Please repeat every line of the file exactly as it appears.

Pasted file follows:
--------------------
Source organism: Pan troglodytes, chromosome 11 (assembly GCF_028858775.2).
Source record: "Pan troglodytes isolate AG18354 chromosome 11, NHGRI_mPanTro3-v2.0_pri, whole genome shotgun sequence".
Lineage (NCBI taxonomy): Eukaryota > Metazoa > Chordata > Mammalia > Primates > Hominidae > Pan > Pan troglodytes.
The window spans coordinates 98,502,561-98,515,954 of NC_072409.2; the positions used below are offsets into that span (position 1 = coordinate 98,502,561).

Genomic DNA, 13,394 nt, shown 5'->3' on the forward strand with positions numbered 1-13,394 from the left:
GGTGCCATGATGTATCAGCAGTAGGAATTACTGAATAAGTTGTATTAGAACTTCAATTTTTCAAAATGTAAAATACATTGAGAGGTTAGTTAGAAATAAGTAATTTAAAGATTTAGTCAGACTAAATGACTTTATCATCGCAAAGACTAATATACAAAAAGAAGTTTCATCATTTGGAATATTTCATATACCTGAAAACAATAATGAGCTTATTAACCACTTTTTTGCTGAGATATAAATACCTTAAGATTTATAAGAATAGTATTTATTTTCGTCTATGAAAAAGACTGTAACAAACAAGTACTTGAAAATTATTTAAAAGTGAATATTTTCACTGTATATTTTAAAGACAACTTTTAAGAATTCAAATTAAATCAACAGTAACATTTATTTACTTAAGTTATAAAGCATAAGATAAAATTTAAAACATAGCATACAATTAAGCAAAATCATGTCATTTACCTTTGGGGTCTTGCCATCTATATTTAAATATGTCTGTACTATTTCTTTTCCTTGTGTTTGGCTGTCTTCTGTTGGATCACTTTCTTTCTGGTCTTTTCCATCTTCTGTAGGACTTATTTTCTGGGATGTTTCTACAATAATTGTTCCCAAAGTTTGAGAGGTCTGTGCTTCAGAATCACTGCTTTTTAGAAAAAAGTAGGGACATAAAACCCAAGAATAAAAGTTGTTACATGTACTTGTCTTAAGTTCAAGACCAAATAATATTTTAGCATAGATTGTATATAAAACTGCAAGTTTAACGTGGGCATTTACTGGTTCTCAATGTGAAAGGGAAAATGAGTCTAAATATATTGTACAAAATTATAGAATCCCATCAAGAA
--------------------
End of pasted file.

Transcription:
Source organism: Pan troglodytes, chromosome 11 (assembly GCF_028858775.2).
Source record: "Pan troglodytes isolate AG18354 chromosome 11, NHGRI_mPanTro3-v2.0_pri, whole genome shotgun sequence".
Lineage (NCBI taxonomy): Eukaryota > Metazoa > Chordata > Mammalia > Primates > Hominidae > Pan > Pan troglodytes.
The window spans coordinates 98,502,561-98,515,954 of NC_072409.2; the positions used below are offsets into that span (position 1 = coordinate 98,502,561).

Genomic DNA, 13,394 nt, shown 5'->3' on the forward strand with positions numbered 1-13,394 from the left:
GGTGCCATGATGTATCAGCAGTAGGAATTACTGAATAAGTTGTATTAGAACTTCAATTTTTCAAAATGTAAAATACATTGAGAGGTTAGTTAGAAATAAGTAATTTAAAGATTTAGTCAGACTAAATGACTTTATCATCGCAAAGACTAATATACAAAAAGAAGTTTCATCATTTGGAATATTTCATATACCTGAAAACAATAATGAGCTTATTAACCACTTTTTTGCTGAGATATAAATACCTTAAGATTTATAAGAATAGTATTTATTTTCGTCTATGAAAAAGACTGTAACAAACAAGTACTTGAAAATTATTTAAAAGTGAATATTTTCACTGTATATTTTAAAGACAACTTTTAAGAATTCAAATTAAATCAACAGTAACATTTATTTACTTAAGTTATAAAGCATAAGATAAAATTTAAAACATAGCATACAATTAAGCAAAATCATGTCATTTACCTTTGGGGTCTTGCCATCTATATTTAAATATGTCTGTACTATTTCTTTTCCTTGTGTTTGGCTGTCTTCTGTTGGATCACTTTCTTTCTGGTCTTTTCCATCTTCTGTAGGACTTATTTTCTGGGATGTTTCTACAATAATTGTTCCCAAAGTTTGAGAGGTCTGTGCTTCAGAATCACTGCTTTTTAGAAAAAAGTAGGGACATAAAACCCAAGAATAAAAGTTGTTACATGTACTTGTCTTAAGTTCAAGACCAAATAATATTTTAGCATAGATTGTATATAAAACTGCAAGTTTAACGTGGGCATTTACTGGTTCTCAATGTGAAAGGGAAAATGAGTCTAAATATATTGTACAAAATTATAGAATCCCATCAAGAA